CNNSI.com Winter Olympics 2002 Winter Olympics 2002


 

Double the fun

Grimmette and Martin slide their way to silver

Posted: Friday February 15, 2002 7:55 PM

 
PARK CITY, Utah -- In a shadowy corner of the media room, where American lugers Mark Grimmette and Brian Martin were trying to put their silver-medal triumph into words, U.S. head coach Wolfgang Schädler stroked his stubble and spoke lovingly -- about his sleds. "We took risks in so many races to make sure that the parts of the sled work together perfectly for this day," said Schadler, who, as one of the sport's premier technicians, tinkers with the shape and arc of his team's sled runners. When pressed for details, however, Schädler turned tight-lipped: "Everyone has secrets; we have our own."

The coach will concede one thing: In Friday's luge doubles final, the most valuable parts of the second-place sled might have been the living, breathing dream-chasers sandwiched on top of it. Topping the twosome was the earnest, crew-cut Grimmette, whose nerve-induced stomach aches are often written all over his face. Pinned beneath Grimmette's tree-trunk frame was the squat, bleach-blond Martin, whose style seems better suited for the Banzai pipeline. Teammates for six years now, the duo have developed a chemistry that is indispensable in a sport which requires two people to spend several hours a day literally on top of each other. "They make a very good couple," says Schadler.

Together with U.S. teammate Chris Thorpe -- who added a bronze (with Clay Ives ) to the silver he won in Nagano with Gordy Sheer -- the twosome has boosted their sport's image in the eyes of an American public for whom luge doubles is still comically incomprehensible (for those still wondering: The combined weight makes for a faster and more dangerous run than singles luge).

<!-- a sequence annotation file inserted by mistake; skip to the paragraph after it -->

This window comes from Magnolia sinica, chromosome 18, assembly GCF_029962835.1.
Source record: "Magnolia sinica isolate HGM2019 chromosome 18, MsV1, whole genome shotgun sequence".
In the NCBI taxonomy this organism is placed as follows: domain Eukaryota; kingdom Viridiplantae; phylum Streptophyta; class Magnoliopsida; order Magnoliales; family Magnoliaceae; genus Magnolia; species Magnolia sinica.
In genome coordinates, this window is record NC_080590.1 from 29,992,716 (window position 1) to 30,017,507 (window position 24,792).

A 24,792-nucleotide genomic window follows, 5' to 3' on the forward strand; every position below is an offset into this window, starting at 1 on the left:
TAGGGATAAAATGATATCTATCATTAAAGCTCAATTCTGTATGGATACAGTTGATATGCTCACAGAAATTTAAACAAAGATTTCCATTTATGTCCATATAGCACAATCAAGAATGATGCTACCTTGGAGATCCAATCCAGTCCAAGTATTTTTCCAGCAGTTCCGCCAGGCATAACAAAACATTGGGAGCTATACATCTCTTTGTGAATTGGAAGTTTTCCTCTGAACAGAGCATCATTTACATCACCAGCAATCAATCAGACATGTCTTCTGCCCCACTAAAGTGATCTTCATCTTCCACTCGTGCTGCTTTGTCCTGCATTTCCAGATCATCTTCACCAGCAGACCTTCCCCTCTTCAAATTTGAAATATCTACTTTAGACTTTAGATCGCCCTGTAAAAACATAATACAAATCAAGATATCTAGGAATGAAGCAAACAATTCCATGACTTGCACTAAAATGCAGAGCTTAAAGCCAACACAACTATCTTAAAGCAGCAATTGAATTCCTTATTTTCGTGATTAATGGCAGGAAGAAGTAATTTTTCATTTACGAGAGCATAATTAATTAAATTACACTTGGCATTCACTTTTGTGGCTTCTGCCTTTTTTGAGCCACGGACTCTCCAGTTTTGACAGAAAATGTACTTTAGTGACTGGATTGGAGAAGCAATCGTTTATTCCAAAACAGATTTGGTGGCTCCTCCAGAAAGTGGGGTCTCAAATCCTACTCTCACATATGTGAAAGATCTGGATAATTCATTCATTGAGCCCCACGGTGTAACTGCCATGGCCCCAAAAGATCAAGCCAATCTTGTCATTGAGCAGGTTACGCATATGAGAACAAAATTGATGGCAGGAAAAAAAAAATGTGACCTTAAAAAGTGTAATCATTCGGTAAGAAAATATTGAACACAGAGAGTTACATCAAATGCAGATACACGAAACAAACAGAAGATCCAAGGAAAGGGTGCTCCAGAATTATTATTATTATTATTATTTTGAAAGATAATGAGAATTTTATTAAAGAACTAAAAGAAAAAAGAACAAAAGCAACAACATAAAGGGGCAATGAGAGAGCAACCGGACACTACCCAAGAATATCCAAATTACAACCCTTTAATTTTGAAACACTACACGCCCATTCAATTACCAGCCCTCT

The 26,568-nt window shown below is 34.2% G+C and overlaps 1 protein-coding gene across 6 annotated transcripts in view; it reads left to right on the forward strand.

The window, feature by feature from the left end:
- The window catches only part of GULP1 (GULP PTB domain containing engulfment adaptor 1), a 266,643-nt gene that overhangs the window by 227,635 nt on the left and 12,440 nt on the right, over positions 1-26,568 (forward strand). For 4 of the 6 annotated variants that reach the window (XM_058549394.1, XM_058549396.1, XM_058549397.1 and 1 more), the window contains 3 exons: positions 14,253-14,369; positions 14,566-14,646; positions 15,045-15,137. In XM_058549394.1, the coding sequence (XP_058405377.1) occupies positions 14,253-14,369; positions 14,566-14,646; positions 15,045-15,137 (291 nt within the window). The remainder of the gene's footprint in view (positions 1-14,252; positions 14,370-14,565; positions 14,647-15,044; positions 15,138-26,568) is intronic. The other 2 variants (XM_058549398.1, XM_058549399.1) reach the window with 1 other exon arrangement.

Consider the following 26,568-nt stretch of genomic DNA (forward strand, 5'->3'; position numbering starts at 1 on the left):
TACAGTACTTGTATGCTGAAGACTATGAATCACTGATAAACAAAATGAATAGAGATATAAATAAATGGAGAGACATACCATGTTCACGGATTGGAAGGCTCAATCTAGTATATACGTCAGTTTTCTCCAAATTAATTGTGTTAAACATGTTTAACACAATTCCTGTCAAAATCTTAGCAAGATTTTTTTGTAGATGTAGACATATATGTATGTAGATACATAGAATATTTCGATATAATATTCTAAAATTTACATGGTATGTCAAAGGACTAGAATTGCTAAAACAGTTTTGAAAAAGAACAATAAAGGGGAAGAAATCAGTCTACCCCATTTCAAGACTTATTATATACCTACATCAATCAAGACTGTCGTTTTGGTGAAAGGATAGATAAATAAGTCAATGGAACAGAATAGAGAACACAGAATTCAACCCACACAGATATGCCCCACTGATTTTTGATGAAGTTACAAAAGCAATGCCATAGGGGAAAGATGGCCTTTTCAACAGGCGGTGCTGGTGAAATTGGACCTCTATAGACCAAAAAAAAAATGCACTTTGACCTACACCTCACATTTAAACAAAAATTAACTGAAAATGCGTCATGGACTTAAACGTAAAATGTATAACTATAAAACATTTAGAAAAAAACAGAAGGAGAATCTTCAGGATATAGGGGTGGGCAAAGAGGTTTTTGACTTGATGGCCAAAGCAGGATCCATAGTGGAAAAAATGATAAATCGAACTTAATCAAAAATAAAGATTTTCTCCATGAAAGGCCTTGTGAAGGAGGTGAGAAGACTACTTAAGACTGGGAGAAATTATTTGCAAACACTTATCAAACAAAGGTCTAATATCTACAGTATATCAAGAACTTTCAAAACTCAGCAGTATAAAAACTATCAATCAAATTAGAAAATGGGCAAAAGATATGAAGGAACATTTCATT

Because some aggressive sled experimentation caused them to slip in last year's international rankings, the likable lugers -- bronze medalists in Nagano -- were little more than sentimental favorites heading into the Olympics. That was until last week when they, along with Thorpe and Ives, started to frighten the German favorites with some blistering training runs.

In third place heading into Friday's final attempt, Grimmette and Martin saved their best for last. With a 43.105-second run that would push them past their teammates but leave them .134 behind the German power couple of Patric-Fritz Leitner and Alexander Resch, the duo screeched to fist-pumping halt in front of some three dozen fans wildly waving Martin and Grimmette propaganda.

When the two started competing together in 1996, the only people lining up at the finish line were their European competitors, who got a kick out of seeing the unpracticed Americans crash. "We came up with something that works really well, and as you can see, it's paid off," said Martin.

Following their shining moment, should Grimmette and Martin consider, as they have before, retiring, one member of Team USA will be ready to re-tool their perspective. "They had their best race ever," says Schäadler, "but there is room for improvement."

Sports Illlustrated writer-reporter Kelley King is in Utah covering the Olympics for Sports Illustrated Olympic Daily and CNNSI.com. Check back regularly for more behind-the-scenes reports from Salt Lake City.

 
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Germans win doubles luge; U.S. takes silver, bronze
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